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Monday, February 26, 2024

Is It Ever OK for Non-Hispanic Brands to Give Their Products Spanish Names?

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Kylie Jenner is sitting in her car with her iPhone camera flipped toward her. It’s an up-close and personal shot as she swipes a layer of sheer watermelon pink gloss on her pre-lined lips. It seems like an innocent video of the beauty mogul sharing her favorite shade, Besitos (little kisses), from her best-selling line of ultra-shiny Underestimated Gloss Drips… until you look at the comments.

“Y’all wanna be us so bad,” one commenter wrote. “Tag your favorite Latina beauty brand! I’ll go first,” another writes. And so on. Although the video received 19.4 million views and over 1.6 million likes, many of the some-odd 12,700 comments flamed Kylie for “Latina cosplay,” even going so far as to tell Kylie what she should name her next shade of gloss: piojitos (lice), huevitos (literally little eggs, but slangily little testicles), chorrillo (diarrhea). A few TikTok users even stitched Kylie’s video with videos of themselves lip-syncing Bad Bunny’s song “El Apagón.” The homepage on the video read “Ahora todos quieren ser Latinos, pero les falta sazón.” Translation: Now everyone wants to be Latino, but they lack seasoning.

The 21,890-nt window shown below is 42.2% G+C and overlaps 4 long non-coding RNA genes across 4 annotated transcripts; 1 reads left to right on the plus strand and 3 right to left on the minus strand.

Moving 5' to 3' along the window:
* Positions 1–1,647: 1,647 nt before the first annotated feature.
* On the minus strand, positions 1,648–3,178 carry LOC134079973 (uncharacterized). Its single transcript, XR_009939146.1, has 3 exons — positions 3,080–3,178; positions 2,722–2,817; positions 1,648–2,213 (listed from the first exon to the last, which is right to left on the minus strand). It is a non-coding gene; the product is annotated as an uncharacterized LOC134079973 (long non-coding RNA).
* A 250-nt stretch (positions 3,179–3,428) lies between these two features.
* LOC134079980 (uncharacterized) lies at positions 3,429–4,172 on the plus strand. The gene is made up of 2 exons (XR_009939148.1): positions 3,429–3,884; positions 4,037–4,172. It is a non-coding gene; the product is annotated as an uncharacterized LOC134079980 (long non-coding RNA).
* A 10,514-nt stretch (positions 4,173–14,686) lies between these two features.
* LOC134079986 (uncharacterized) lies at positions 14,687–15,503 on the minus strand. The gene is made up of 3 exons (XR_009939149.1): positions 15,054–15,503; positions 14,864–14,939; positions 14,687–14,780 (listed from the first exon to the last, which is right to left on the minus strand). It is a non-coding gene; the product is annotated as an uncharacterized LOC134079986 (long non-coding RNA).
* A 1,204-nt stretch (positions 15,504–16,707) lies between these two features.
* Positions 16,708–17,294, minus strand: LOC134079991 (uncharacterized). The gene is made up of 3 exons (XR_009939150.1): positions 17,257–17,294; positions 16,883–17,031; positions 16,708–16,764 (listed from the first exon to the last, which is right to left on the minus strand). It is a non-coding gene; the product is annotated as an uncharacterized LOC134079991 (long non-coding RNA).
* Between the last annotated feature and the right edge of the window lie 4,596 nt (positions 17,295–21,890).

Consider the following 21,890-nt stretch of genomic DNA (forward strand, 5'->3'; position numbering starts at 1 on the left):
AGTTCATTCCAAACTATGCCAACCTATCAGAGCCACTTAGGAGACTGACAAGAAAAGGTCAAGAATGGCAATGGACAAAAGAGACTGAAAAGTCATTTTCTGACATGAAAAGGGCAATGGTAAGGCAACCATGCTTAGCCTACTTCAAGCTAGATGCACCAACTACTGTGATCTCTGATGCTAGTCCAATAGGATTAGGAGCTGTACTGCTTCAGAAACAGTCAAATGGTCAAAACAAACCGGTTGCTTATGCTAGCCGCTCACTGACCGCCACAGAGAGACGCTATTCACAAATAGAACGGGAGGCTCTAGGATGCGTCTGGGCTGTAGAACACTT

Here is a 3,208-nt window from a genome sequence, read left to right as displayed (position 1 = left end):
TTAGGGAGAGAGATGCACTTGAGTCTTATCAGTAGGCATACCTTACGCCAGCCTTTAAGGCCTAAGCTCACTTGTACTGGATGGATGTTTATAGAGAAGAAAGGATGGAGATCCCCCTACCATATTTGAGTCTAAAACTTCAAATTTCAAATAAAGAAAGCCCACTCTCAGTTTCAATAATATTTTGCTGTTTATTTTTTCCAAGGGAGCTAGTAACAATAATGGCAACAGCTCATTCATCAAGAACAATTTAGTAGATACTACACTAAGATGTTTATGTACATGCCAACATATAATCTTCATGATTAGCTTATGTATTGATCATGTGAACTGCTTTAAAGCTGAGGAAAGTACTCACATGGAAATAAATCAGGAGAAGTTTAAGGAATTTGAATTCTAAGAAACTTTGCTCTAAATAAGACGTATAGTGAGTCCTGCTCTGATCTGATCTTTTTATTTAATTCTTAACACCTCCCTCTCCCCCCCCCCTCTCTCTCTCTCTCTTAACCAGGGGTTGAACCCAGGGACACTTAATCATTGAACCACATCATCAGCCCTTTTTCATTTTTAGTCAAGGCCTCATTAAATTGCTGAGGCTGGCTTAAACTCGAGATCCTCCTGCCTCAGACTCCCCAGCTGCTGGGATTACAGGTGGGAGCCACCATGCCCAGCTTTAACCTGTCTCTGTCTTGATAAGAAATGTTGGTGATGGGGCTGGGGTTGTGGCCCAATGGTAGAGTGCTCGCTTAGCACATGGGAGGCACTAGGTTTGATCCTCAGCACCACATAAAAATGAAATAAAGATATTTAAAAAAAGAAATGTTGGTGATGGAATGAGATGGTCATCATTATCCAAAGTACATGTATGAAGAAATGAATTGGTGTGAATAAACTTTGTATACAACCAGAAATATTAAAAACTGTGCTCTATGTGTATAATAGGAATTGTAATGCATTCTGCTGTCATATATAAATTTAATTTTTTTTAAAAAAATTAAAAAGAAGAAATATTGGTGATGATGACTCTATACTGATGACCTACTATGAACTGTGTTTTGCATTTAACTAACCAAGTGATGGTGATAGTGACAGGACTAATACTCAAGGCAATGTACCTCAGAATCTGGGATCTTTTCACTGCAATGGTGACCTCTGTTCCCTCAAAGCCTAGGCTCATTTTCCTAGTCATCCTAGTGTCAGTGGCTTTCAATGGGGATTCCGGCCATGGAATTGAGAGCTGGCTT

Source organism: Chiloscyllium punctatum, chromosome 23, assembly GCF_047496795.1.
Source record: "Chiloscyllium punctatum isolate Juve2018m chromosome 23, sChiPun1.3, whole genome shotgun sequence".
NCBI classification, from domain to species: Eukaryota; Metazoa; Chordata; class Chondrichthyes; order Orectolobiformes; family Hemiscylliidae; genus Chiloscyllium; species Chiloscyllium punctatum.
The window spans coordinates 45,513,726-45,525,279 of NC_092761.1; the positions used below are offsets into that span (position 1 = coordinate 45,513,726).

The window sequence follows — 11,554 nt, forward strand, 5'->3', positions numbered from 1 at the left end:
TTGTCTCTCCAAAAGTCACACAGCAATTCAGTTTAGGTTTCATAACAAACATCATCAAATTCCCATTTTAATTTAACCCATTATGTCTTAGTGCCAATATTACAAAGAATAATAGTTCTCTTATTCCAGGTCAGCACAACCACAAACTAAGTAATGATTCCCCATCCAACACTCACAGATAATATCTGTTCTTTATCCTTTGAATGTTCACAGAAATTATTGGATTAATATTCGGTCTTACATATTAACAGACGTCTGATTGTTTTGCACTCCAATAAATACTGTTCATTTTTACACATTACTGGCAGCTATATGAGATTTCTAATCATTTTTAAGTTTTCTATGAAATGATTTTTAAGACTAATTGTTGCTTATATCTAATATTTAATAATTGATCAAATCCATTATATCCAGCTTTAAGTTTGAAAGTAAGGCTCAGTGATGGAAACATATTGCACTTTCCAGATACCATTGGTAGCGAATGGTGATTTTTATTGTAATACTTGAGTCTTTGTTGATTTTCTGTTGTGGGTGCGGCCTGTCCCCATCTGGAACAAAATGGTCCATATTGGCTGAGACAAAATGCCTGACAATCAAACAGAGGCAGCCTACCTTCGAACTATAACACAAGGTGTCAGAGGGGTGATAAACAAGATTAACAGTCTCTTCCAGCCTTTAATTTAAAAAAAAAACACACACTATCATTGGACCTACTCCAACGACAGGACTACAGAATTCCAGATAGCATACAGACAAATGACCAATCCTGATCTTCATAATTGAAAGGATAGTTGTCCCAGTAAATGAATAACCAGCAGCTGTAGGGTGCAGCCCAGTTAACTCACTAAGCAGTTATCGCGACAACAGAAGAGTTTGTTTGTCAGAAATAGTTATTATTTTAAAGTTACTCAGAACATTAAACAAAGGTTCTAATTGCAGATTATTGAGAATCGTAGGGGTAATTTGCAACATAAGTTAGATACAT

Would people have been mad if Kylie had used French or Italian to name her product? Unlikely. But the Kardashian-Jenner clan’s long, well-documented history of profiting off Latinx culture (remember Kendall Jenner’s tequila brand, Kim Kardashian’s chola phase, or Kourtney Kardashian’s Virgencita wedding veil) probably had something to do with this particular product drawing so much ire. (A spokesperson for Kylie Cosmetics declined to comment for this story.)

While the internet might be divided on whether Kylie is being a “culture vulture” or merely honoring her Latinx fans, this instance opens up a much larger conversation about Latinx-washing and who can and can’t use Spanish to name their beauty products, especially as Spanish is spoken by an estimated 559 million people across the globe, and not all of them are Latinx.

The truth is there’s a stark contrast between a white woman like Kylie revealing the Spanish name of her product on a social media app and the racism non-white Latinx people face every day when speaking Spanish. Some Latin immigrants are so afraid their kids will face discrimination in the U.S. that they don’t teach them Spanish at all.

“For decades Latinos have experienced discrimination on account of skin color, culture, and language. We were expected to assimilate to American culture, abandon our native language, and keep a low profile,” Regina Merson, the founder of Latinx-owned makeup brand Reina Rebelde tells Allure. “Now that Latinos are mainstream and an economic engine unto themselves, [is it] okay for non-Latinos to seize the opportunity and profit from our cultures and language? That doesn’t work. One of the reasons I started Reina Rebelde was to address this frustrating issue where there was no authenticity in the beauty space for Latinas. Latinos that own businesses know that part of our collective effort is the constant and exhausting push to educate people about why authenticity matters.”

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